With the even more condensed early season format this year, there is a much tighter window available to get these matches played.
However, the uncertainty surrounding re-fixtures over the past 48 hours was ridiculous and insulting in so many ways.
Obviously, the GAA cannot be held accountable for the inclement weather, but the past month has highlighted the inadequacies of a system that tries to pack so many games into a time of year which is most susceptible to such conditions. The logic just doesn’t stack up.
With the overlap between club, third level, and inter-county competitions from January to March, there was always going to be a higher propensity for collisions and casualties.
Late on Sunday evening, some counties whose games were called off, were still unsure if their Monday re-fixture was going to stick.
Take the Galway and Wexford hurlers as a case in point. After the snow claimed a victory on day one, their game was originally refixed for Monday at 2pm in Wexford Park.
Just before 6pm on Sunday, word filtered through that the same venue was deemed unplayable for Monday and the teams were waiting on GAA chiefs to confirm an alternative venue at the same time.
Shortly before 7pm, the game was officially postponed until next weekend. Just think about all of that from the players’ perspective for a minute. You’re annoyed at the game being scratched but it is out of your control so you get over it and put the head down again.
Then you hear it is fixed for a Bank Holiday Monday. Cue fury. Perhaps you had plans made with your girlfriend, wife or family on your ‘free day’. Perhaps you were due at work. Perhaps you just wanted to enjoy a rare Bank Holiday. So you set about re-arranging your plans because of the re-fixture... and then the message come through later on Sunday night - ‘forget about it lads, the game is off’.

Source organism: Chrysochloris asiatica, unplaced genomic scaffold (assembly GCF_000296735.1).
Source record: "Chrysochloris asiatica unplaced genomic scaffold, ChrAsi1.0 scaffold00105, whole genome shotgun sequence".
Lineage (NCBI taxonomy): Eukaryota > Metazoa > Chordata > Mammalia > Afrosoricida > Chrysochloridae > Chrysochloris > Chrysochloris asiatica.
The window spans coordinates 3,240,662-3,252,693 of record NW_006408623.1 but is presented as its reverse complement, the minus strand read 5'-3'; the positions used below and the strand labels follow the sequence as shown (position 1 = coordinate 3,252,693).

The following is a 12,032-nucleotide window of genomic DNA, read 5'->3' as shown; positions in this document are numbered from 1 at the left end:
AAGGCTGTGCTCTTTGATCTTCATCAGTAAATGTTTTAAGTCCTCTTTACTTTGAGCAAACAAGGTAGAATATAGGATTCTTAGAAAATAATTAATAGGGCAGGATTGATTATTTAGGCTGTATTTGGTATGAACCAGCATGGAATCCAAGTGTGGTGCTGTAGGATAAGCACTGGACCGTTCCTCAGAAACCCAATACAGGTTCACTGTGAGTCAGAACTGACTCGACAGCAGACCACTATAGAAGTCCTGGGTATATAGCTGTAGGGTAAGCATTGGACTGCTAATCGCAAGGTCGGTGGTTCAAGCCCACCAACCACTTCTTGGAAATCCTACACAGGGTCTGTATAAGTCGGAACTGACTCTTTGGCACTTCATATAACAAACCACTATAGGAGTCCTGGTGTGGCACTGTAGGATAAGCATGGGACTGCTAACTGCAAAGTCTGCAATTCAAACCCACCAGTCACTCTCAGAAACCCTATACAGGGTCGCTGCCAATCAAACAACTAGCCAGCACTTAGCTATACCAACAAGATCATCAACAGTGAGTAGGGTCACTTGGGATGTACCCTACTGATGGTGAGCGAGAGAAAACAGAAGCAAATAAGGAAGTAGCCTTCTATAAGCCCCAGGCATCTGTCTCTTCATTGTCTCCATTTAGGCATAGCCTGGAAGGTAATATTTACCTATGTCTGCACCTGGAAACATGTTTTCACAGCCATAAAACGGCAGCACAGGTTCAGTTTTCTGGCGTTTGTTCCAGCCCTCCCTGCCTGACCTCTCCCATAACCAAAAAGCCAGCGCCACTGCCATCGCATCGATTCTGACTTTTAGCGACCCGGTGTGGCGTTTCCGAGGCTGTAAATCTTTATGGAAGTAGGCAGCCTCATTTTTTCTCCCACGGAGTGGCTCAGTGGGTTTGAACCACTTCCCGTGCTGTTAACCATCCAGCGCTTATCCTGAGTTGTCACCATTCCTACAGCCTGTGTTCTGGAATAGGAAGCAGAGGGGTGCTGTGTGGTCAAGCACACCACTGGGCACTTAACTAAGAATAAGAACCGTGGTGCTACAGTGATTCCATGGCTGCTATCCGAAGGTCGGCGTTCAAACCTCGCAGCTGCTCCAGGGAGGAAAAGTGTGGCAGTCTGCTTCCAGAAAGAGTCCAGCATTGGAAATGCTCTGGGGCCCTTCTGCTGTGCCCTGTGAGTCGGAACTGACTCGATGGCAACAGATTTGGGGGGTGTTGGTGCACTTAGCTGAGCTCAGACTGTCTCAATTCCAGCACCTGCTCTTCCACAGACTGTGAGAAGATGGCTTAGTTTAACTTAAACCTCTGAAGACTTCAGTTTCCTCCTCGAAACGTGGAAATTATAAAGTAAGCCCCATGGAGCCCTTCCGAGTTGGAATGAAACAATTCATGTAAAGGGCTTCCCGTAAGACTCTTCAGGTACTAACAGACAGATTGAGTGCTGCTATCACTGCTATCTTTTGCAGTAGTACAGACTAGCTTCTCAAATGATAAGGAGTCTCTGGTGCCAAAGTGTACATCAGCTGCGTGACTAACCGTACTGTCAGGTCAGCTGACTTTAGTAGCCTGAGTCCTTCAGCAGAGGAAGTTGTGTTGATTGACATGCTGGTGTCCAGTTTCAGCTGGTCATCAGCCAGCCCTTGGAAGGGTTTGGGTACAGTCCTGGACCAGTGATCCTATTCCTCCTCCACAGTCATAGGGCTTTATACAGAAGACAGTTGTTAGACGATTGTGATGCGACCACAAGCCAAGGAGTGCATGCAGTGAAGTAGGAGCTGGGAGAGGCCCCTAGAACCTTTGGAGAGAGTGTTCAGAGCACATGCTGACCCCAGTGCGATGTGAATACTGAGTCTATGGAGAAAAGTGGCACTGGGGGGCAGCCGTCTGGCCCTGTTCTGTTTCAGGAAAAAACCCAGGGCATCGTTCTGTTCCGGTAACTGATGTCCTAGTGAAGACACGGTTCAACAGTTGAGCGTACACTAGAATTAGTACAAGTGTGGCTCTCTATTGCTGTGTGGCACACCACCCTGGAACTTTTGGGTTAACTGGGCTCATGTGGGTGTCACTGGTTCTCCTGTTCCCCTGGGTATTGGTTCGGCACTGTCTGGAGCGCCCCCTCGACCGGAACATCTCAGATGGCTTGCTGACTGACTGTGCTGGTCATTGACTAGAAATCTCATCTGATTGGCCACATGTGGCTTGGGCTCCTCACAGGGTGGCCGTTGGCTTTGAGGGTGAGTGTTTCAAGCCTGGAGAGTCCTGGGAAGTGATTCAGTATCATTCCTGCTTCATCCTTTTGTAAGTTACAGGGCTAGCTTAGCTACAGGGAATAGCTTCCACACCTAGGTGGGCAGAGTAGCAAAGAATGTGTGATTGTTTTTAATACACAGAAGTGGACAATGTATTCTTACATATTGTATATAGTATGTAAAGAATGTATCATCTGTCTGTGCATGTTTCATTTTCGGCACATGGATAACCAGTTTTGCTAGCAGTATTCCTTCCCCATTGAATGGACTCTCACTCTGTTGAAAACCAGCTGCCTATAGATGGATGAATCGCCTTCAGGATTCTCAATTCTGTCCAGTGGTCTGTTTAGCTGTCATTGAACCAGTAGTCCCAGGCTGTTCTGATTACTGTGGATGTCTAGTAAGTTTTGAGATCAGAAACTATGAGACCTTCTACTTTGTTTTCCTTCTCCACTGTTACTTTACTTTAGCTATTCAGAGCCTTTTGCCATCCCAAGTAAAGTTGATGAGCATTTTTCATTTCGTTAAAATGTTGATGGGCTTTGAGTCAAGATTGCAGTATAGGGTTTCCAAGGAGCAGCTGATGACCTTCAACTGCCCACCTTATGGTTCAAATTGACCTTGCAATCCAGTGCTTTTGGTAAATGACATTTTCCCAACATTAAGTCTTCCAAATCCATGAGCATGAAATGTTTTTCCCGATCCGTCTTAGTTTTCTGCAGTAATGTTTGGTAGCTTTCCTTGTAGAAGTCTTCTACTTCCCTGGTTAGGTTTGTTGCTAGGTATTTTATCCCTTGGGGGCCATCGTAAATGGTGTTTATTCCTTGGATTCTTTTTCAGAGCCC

I know it is not life and death but it’s a serious inconvenience and if we don’t learn from these things, history is just going to keep repeating itself.
Between all the confusion on Sunday, some players took to social media to vent their displeasure with the calamity that was unfolding.
They had every right to do so in my opinion. But I couldn’t for the life of me understand why people weren’t asking serious questions of the body specifically funded and responsible for representing the welfare of those same players.
I want to be clear here, I’m not one of those who feels that the GPA is just some parasitic entity more interested in generating finance than working for its members. There is no doubt that they have improved the lot of the inter-county player.
The increase in mileage expenses, the players charter which ensured minimum gear requirements, as well as the more recent funding including the food allowance and so on have all been steps of improvement in the way the players are treated.
The GPA have also been to the forefront in highlighting mental health awareness in this country. Their campaigns have been ground-breaking and brought issues like depression and gambling addiction out of the shadows and have helped to create more of an empathetic environment where players and the wider society feel more empowered to talk about issues affecting them.